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[Spec] CSharpForMarkup #8342

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[Spec] CSharpForMarkup #8342

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VincentH-Net commented Oct 31, 2019


Fluent helpers and classes to make building Xamarin Forms UI in declarative style C# a joy.

Modern UI frameworks such as Flutter and SwiftUI offer declarative UI.
These helpers offer a similar approach for Xamarin Forms (the UI pattern remains MVVM though, this feature does not add MVU).

The goal is to make Xamarin Forms more attractive for additional developer audiences that don't have XAML skills / preference. Developers with XAML skills can also benefit; declarative C# can be very similar to XAML and can offer increased productivity (due to excellent IDE support for C# and no need for language bridging mechanisms).

This feature is based on CSharpForMarkup (174 stars atm).
This PR code has been tested against this Production App by replacing CSharpForMarkup with it.


The API is an opt-in set of fluent helpers and classes that extend Element, View, VisualElement, Layout, VisualElement, Style and some specific view types. No existing Forms code is touched. There is no impact on existing apps code.

Developers opt in by adding these usings to a markup .cs file:

using Xamarin.Forms.Markup;
using static Xamarin.Forms.Markup.EnumsForGridRowsAndColumns; // Optional

The separate Markup namespace promotes a clean separation between UI markup and UI logic. It is recommended to split C# markup and UI logic into separate partial class files, e.g:

  • LoginPage.cs
  • LoginPage.logic.cs

The helpers offer a fluent API with Bind, Effects, Invoke, Assign, Row, Col, FormattedText, Style, Font, inline converters, support for using enums for Grid rows + columns and more.
Simple to add to in app code; developers can also easily create their own markup DSL on top of this,
as in this example in David Ortinau's Xappy.

C# Examples

Just an Entry with Style, Row, Margins and Bind:

new Entry { Placeholder = "123456", Keyboard = Keyboard.Numeric } .Style (Styles.FieldEntry)
.Row (Row.CodeEntry) .Margins (left: entryAlignLeftMarginSize)
.Bind (nameof(vm.RegistrationCode))

A few more layout helpers ColSpan, Right, FillExpandH, CenterV, Bottom, Margin, Height, TextCenterH:


Extension methods to set select view properties. The helpers are not meant to replace all property setters; they are added when they improve readability. They are meant to be used in combination with normal property setters. It is recommended to always use a helper when one exists for a property, but developers can choose a balance they prefer (e.g. to keep the markup more or less similar to XAML).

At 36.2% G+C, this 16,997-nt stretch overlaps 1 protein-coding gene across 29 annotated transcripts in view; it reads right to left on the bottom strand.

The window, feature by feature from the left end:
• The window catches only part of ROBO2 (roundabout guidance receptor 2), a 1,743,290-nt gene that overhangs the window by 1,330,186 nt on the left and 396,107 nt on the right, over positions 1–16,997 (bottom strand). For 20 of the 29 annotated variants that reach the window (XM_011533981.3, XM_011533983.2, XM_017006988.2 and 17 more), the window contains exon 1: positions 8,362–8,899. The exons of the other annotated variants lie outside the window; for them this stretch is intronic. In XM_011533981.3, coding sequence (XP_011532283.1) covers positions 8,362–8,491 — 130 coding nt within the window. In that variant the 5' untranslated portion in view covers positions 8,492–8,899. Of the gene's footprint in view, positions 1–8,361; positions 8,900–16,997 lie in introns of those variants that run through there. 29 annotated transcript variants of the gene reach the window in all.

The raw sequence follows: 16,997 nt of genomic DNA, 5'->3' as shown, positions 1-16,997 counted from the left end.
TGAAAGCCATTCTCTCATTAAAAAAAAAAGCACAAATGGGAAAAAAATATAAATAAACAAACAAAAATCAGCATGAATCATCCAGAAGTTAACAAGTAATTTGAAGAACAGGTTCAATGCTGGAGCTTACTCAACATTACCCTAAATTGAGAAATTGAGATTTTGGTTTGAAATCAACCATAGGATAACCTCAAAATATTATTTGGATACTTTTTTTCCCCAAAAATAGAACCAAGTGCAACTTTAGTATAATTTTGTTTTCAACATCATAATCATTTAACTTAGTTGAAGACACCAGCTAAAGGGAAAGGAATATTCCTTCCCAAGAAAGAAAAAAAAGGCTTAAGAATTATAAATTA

Binding and converters

Use Bind as in the above C# examples.

Note that Bind knows the default bindable property for most view types; you can omit it in most cases. You can also register the default bindable property for additional controls:


You can specify any bindable property like this:

new Label { Text = "No data available" }
.Bind (Label.IsVisibleProperty, nameof(vm.IsEmpty))

Bind a command to any type of view using gesture recognizers:

new Label { Text = "Tap Me" }
.BindTapGesture (nameof(vm.TapCommand)) // Or use any type of gesture with Bind<TView, TGestureRecognizer>(...)

Pass inline converter code with convert and convertBack parameters (type-safe):

new Label { Text = "Tree" }
.Bind (Label.MarginProperty, nameof(TreeNode.TreeDepth), convert: (int depth) => new Thickness(depth * 20, 0, 0, 0))

Re-use converter code and instances with FuncConverter:

treeMarginConverter = new FuncConverter<int, Thickness>(depth => new Thickness(depth * 20, 0, 0, 0));
new Label { Text = "Tree" }
.Bind(Label.MarginProperty, nameof(TreeNode.TreeDepth), converter: treeMarginConverter),

Use FormattedText together with binding to Spans:

new Label { } .FormattedText (
    new Span { Text = "Built with " },
    new Span { TextColor = Color.Blue, TextDecorations = TextDecorations.Underline }
    .BindTap (nameof(vm.ContinueToCSharpForMarkupCommand))
    .Bind (nameof(vm.Title))

Note that you can bind gestures to spans with BindTap and BindGesture (due to C#'s inability to have generic overloads with different where clauses these have to be named different from the helpers for Views).


Use layout helpers for positioning views in layouts and content in views:

  • In a Grid: Row, Col, RowSpan, ColSpan
  • In a FlexLayout: AlignSelf, Basis, Grow, Menu, Order, Shrink
  • Specify LayoutOptions:
    • Left, CenterH, FillH, Right
    • LeftExpand, CenterExpandH, FillExpandH, RightExpand
    • Top, Bottom, CenterV, FillV
    • TopExpand, BottomExpand, CenterExpandV, FillExpandV
    • Center, Fill, CenterExpand, FillExpand
  • Margin, Margins
  • Height, Width, MinHeight, MinWidth, Size, MinSize
  • Padding, Paddings
  • In a Label:
    • TextLeft, TextCenterH, TextRight